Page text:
Flour types are quite different in various countries, but yes, all flours are basically made from crushing grains (wheat in this case).
A grain mainly consists of three parts:
The outer layer of the grain.
The white inner part that we tend to associate with flour.
The sprouting section. Often removed in flours for longer shelf life.
So when milling grains, the parts of the grain are separated, for whiter flour (that's the lower numbered types, the number actually giving the mineral content and indirectly indicating the fiber content.), the bran and germ are mostly removed, "brown" and "black" flour (middle to high number range) increasing amounts of the bran are kept,resulting in a higher fiber content.
Whole grain is - as the name implies - made from the whole kernel (but quite close to "black" / 1600).
As you noted, the "numbers" (= mineral content) typically sold in stores are not consistent in European countries, but the pattern is always the same. (In France, the numbers seem different, but are basically the numbers you know divided by 10.) If your recipe calls for a specfic "number", you can "mix" "lower numbered" and "higher numbered" flours to get the desired strength.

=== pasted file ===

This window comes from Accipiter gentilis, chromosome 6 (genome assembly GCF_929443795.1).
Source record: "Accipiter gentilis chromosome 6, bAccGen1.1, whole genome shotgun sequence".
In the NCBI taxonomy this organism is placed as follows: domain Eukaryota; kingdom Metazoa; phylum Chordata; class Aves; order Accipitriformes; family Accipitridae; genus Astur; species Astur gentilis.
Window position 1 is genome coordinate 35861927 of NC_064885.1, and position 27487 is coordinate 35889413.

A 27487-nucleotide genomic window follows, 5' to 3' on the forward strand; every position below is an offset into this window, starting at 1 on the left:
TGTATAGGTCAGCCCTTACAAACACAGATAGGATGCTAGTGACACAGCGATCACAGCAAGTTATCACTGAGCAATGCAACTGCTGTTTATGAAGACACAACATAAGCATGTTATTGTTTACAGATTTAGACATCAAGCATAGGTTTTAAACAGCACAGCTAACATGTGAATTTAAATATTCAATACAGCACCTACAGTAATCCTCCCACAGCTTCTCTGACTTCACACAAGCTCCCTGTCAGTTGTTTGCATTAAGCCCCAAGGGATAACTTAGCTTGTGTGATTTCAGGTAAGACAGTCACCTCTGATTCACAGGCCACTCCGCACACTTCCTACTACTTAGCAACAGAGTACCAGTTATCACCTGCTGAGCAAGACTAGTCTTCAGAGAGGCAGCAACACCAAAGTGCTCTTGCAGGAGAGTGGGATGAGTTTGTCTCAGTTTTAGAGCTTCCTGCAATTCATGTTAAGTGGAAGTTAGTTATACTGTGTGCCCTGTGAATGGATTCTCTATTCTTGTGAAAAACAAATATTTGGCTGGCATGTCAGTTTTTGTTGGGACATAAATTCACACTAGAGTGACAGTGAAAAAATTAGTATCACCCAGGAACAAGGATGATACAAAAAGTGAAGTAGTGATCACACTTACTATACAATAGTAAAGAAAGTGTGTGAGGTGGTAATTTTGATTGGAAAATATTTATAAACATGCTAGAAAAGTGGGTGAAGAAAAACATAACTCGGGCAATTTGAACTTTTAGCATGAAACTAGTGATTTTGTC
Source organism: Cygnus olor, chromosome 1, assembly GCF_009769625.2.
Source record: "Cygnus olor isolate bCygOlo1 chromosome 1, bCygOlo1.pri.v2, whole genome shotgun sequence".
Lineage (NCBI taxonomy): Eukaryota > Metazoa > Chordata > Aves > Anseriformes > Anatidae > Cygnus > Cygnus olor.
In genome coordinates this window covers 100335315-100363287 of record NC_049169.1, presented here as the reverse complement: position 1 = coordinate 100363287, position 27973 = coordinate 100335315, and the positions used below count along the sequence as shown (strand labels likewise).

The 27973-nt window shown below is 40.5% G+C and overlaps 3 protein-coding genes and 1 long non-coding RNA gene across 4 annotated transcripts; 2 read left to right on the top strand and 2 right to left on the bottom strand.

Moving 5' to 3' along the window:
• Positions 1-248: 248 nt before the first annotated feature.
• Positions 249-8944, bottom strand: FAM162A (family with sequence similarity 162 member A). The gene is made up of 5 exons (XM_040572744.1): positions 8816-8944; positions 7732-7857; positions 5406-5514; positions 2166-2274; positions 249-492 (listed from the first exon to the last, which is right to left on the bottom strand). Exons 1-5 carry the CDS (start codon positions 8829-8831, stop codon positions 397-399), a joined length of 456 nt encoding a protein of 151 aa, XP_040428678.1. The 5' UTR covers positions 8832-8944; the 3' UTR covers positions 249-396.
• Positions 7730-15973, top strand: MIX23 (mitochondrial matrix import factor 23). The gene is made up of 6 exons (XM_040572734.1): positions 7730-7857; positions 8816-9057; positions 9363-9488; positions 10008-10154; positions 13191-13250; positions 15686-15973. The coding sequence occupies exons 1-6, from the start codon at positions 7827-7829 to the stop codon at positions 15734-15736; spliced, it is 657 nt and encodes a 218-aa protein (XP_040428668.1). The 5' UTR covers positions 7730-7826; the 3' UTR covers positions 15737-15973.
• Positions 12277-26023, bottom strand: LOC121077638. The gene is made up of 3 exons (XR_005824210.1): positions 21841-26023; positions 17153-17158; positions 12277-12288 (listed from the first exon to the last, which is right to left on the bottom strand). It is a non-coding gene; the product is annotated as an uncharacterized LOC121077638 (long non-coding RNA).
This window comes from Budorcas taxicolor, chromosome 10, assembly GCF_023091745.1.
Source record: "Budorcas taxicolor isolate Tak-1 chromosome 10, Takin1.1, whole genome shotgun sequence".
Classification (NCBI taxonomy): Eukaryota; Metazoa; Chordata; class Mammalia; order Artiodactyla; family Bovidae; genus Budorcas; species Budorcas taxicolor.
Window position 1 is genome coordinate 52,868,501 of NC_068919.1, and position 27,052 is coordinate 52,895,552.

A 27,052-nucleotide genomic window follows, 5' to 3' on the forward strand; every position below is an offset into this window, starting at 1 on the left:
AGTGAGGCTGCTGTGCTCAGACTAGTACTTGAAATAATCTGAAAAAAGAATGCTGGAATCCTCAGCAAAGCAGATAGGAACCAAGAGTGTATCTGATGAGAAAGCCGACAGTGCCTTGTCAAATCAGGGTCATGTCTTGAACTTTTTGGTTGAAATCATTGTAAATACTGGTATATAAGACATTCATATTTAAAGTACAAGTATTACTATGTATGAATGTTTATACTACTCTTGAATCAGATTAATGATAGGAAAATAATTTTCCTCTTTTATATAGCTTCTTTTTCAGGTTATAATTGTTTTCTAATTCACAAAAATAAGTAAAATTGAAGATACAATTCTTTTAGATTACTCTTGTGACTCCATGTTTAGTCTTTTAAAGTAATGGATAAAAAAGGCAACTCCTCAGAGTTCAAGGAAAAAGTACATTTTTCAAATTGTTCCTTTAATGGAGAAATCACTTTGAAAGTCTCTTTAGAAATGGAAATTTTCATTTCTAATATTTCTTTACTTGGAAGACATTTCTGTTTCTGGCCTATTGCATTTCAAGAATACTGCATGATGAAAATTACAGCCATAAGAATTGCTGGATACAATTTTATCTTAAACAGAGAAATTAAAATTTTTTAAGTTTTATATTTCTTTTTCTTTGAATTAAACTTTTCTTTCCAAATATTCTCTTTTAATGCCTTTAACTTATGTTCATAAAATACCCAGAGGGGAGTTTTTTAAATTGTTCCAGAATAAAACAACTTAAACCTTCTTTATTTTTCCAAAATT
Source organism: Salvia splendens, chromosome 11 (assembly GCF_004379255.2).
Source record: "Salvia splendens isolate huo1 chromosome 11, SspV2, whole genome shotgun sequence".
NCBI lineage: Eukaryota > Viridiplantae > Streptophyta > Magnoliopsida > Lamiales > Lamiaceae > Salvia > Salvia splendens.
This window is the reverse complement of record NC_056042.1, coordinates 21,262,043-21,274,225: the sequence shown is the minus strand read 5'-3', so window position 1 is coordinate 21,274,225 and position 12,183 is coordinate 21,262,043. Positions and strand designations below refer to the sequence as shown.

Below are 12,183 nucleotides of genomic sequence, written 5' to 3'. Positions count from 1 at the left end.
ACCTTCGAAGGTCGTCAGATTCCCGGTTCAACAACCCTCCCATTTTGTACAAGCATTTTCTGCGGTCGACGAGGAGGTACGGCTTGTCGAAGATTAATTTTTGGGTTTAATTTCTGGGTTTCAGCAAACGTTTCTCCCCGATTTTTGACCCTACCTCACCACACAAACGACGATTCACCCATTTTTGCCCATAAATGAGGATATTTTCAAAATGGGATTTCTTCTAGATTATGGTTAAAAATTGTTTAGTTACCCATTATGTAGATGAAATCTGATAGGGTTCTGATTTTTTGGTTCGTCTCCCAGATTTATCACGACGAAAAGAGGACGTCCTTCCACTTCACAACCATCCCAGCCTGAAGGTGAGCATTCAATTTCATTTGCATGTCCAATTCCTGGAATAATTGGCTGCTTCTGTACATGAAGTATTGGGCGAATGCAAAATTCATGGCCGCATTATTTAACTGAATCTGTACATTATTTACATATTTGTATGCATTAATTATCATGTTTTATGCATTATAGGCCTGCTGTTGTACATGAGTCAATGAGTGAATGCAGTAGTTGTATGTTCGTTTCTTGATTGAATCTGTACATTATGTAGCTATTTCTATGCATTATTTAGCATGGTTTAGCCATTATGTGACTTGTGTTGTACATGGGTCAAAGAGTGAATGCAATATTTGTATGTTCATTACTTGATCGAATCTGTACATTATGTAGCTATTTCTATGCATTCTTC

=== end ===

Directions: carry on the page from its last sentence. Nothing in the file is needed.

For simplicity the lighter types are sometimes labeled according to their use: Cake flour / all purpose flour / bread flour (-> increasing "numbers").
The US has a slightly different system, here flours are characterized by their protein content and labeled according to use. if I remember correctly there was some kind of "substitute chart" here, but I can't find it at the moment.